IS SPINAL ANAESTHESIA A CONVIENIENT OPTION FOR LOWER SEGMENT CAESAREAN SECTION IN MODERATE TO SEVERE PREECLAPSIA IN PATIENTS WITH NORMAL BLOOD INDICIES?
Basrah Journal of Surgery,
Volume 21, Issue 2, Pages 14-21
Caesarean section is a common technique of terminating pregnancy in pre-eclamptic patients. The anaesthesiologists are more possible to face a difficult airway in a pre-eclamptic patient. The hazard related to the haemodynamic consequences of laryngoscopy and tracheal intubation in a pre-eclamptic patient is noticeable. General anaesthesia (GA) in such patients may be an option when regional anaesthesia is contraindicated. Spinal anaesthesia (SA) may be considered as anaesthesia of choice for pre-eclamptic patient scheduled for caesarean delivery.
Patients included in this study were assigned into two groups, group A, spinal (50 cases) and group B, general anaesthesia (50 patients). All patients were American Society of Anaesthesiologists (ASA) class II & III.
The aim of this study is to compare the haemodynamic variability of spinal anaesthesia versus general anaesthesia in patient subjected to caesarean section.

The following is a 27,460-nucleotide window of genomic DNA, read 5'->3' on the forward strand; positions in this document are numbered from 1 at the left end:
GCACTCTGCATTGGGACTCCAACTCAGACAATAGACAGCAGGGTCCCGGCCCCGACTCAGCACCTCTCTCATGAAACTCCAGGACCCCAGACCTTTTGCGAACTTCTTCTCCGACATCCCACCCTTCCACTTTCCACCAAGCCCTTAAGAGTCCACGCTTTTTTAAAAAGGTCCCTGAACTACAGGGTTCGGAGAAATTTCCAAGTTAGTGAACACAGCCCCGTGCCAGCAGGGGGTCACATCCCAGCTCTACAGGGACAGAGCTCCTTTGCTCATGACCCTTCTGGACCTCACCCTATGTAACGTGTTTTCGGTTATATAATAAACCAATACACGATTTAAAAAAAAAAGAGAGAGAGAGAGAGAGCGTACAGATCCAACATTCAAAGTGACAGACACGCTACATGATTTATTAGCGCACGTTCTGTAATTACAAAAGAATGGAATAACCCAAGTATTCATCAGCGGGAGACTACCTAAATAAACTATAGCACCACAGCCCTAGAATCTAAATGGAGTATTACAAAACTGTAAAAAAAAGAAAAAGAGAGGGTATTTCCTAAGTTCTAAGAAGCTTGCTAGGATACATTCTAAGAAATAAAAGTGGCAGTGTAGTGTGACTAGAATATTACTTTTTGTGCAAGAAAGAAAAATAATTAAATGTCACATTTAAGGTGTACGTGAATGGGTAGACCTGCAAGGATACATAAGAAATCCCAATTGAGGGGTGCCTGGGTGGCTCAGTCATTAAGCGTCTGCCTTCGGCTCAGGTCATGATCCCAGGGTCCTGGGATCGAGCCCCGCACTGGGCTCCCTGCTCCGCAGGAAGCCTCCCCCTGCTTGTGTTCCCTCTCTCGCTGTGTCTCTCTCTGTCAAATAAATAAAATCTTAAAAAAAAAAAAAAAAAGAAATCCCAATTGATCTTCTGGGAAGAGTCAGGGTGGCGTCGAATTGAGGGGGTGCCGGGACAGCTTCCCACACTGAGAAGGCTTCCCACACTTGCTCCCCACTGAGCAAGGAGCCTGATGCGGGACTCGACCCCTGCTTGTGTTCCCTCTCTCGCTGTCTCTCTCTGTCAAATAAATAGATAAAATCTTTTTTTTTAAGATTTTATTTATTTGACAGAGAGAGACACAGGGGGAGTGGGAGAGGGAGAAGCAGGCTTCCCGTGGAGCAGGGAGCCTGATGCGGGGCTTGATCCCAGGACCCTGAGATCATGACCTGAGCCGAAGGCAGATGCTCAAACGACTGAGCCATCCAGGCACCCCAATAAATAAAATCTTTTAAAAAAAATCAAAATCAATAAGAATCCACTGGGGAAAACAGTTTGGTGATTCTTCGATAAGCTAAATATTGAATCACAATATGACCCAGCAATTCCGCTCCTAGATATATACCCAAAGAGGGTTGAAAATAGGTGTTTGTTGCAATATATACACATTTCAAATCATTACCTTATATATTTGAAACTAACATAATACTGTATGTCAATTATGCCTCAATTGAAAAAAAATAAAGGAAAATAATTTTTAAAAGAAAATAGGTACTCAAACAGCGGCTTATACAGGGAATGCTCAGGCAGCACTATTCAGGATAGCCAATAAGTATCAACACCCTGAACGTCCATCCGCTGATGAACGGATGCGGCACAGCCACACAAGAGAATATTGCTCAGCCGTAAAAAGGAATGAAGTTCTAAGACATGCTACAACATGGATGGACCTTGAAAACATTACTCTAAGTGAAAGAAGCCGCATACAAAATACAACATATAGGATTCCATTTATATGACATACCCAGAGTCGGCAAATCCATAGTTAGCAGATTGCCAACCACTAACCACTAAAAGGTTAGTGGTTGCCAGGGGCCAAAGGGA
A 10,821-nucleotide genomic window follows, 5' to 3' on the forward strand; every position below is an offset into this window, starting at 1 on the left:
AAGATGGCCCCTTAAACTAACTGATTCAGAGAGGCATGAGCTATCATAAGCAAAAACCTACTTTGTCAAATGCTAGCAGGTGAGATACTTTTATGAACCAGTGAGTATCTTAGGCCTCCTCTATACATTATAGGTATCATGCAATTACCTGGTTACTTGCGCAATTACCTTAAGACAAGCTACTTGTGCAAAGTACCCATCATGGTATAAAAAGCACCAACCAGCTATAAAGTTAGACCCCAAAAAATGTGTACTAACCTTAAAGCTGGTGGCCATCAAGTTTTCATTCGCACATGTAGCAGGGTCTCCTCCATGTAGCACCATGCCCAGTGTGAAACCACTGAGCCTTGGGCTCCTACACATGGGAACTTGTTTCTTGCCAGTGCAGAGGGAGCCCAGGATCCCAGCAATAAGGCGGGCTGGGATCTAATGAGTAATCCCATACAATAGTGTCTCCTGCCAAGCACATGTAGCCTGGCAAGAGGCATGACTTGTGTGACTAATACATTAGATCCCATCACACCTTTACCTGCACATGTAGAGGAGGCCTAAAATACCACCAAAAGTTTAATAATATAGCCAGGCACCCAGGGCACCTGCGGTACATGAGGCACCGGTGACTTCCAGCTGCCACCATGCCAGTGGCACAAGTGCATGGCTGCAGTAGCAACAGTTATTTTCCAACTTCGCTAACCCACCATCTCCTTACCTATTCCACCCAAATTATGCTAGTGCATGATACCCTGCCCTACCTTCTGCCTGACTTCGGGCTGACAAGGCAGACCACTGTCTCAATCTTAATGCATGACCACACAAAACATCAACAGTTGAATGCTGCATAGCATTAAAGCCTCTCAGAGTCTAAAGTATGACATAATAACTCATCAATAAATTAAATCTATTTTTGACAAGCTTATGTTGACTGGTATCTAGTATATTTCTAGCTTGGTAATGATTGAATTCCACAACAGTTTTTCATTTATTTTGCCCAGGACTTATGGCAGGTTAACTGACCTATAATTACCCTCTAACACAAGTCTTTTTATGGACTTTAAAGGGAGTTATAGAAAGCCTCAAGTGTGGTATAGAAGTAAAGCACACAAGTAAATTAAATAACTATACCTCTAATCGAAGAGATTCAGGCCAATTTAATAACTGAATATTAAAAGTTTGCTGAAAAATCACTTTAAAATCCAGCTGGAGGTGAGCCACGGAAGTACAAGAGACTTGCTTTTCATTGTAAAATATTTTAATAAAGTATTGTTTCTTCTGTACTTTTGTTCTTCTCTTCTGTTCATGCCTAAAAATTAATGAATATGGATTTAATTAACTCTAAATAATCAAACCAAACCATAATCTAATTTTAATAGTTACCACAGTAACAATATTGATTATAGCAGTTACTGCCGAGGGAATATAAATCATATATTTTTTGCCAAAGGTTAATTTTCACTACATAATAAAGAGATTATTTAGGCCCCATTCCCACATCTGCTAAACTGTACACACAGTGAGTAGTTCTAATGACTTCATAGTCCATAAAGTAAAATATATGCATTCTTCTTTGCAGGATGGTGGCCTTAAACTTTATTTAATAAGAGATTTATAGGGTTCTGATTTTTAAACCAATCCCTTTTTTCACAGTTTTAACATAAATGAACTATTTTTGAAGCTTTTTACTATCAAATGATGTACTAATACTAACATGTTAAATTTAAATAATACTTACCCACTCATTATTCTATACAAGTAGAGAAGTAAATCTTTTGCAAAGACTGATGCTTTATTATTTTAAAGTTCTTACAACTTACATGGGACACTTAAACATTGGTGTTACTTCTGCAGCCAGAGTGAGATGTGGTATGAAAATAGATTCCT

Regarding changes in mean arterial pressure and heart rate following general & spinal anesthesia; in spinal group (50 cases), the mean BP remains stable or decreased significantly following spinal injection until the end of the operation. There was significant difference between the two groups (P< 0.001)
In conclusion, the majority of pre-eclamptic patients required caesarean delivery. Because of haemodynamic consequences of laryngoscopy and tracheal intubation and further arise in blood pressure during surgery, general anaesthesia is usually chosen only when regional techniques are contraindicated. This study proved that BP & HR in pre-eclamptic patients underwent caesarean section by spinal anaesthesia are more stable than haemodynamics observed in general anaesthesia.
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